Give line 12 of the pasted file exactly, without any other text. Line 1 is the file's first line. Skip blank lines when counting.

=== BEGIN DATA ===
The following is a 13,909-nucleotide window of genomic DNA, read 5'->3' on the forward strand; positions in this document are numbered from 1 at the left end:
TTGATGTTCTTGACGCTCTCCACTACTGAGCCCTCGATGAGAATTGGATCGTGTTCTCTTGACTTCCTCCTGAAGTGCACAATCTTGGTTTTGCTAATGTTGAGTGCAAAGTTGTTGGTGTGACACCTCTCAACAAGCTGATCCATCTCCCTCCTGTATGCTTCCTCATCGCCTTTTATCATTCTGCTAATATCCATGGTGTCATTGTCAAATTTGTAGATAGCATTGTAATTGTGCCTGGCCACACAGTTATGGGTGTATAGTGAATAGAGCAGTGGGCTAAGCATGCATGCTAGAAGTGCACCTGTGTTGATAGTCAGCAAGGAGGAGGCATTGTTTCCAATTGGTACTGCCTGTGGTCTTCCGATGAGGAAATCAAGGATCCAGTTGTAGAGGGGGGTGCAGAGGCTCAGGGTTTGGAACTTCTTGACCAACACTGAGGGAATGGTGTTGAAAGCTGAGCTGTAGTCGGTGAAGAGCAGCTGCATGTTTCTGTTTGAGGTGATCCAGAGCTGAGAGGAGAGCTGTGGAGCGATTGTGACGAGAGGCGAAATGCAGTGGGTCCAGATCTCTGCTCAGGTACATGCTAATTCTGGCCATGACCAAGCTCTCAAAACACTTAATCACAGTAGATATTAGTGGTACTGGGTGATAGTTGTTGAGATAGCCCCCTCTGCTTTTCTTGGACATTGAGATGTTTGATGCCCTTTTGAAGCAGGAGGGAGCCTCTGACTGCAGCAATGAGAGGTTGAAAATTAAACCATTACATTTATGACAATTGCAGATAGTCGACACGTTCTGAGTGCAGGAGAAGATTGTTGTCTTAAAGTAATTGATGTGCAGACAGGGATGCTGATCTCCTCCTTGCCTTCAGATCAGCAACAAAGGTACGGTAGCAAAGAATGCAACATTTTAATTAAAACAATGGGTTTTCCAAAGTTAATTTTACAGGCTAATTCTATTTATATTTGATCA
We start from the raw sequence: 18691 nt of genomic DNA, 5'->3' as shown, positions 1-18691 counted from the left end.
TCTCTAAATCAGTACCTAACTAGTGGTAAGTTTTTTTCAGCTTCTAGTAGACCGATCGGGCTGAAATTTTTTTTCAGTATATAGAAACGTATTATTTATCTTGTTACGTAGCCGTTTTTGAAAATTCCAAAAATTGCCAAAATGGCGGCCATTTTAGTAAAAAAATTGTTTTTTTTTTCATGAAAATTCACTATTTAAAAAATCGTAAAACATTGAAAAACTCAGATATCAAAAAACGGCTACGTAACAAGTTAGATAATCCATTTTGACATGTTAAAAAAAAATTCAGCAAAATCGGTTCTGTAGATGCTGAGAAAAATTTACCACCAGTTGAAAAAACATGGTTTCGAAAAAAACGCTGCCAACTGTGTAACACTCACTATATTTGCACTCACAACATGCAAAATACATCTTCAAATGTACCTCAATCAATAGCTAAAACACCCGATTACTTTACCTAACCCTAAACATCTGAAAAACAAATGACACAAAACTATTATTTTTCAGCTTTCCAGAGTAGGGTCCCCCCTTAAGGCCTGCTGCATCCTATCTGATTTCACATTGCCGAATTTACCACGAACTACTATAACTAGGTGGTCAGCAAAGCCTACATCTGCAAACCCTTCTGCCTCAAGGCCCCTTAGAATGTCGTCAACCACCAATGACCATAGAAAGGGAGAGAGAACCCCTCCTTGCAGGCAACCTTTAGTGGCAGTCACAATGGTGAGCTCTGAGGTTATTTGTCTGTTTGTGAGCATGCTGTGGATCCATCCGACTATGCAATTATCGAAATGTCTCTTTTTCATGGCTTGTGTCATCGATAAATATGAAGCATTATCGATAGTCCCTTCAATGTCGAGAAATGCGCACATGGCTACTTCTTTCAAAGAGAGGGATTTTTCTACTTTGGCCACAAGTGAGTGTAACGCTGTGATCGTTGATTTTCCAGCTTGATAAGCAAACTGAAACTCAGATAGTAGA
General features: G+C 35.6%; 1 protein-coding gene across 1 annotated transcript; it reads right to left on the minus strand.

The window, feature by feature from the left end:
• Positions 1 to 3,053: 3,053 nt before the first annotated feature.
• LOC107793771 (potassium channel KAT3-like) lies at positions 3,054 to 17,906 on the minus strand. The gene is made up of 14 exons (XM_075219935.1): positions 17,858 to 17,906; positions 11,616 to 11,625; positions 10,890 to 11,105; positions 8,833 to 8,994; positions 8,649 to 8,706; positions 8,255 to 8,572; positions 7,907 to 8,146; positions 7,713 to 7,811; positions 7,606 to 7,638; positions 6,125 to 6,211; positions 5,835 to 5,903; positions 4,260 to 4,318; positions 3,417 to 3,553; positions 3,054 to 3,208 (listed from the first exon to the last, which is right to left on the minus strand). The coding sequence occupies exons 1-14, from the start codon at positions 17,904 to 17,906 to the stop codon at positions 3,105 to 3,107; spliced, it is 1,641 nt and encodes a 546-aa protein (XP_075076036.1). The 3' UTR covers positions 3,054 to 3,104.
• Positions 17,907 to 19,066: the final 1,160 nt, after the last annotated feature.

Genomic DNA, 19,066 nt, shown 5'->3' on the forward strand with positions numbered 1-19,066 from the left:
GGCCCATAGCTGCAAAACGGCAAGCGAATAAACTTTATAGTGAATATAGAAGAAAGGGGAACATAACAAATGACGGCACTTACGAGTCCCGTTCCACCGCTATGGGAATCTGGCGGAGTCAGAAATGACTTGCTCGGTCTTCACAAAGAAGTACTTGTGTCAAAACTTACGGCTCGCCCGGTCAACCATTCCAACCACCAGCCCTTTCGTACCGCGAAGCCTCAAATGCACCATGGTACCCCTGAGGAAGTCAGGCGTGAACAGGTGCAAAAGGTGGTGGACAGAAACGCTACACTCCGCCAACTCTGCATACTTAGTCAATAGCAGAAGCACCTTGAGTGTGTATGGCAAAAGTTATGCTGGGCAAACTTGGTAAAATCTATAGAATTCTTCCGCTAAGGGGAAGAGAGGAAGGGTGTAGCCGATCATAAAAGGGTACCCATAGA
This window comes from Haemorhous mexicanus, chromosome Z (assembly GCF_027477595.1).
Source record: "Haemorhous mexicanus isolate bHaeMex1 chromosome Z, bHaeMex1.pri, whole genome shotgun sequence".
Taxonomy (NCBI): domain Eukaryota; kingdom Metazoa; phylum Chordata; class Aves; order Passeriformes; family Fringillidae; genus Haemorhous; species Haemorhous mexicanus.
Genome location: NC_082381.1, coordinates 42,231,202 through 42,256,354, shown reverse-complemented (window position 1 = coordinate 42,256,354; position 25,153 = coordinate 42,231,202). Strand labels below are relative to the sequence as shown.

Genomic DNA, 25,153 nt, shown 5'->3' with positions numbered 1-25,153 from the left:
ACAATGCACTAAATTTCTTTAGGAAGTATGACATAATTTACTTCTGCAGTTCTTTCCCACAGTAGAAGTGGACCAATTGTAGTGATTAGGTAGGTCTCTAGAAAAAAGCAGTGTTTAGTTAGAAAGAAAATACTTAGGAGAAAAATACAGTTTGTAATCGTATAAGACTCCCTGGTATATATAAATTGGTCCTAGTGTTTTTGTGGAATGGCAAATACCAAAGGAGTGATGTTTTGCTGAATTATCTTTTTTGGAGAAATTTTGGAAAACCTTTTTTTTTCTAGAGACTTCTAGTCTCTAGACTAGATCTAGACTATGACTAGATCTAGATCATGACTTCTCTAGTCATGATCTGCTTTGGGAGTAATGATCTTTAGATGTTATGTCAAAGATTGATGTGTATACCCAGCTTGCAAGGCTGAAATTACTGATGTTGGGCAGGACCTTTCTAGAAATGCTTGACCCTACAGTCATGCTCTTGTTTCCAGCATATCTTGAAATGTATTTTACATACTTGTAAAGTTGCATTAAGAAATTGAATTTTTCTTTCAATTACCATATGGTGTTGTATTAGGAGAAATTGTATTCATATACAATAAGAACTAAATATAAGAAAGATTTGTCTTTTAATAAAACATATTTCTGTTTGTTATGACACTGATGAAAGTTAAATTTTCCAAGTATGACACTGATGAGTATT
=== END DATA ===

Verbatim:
This window comes from Haemorhous mexicanus, chromosome Z (assembly GCF_027477595.1).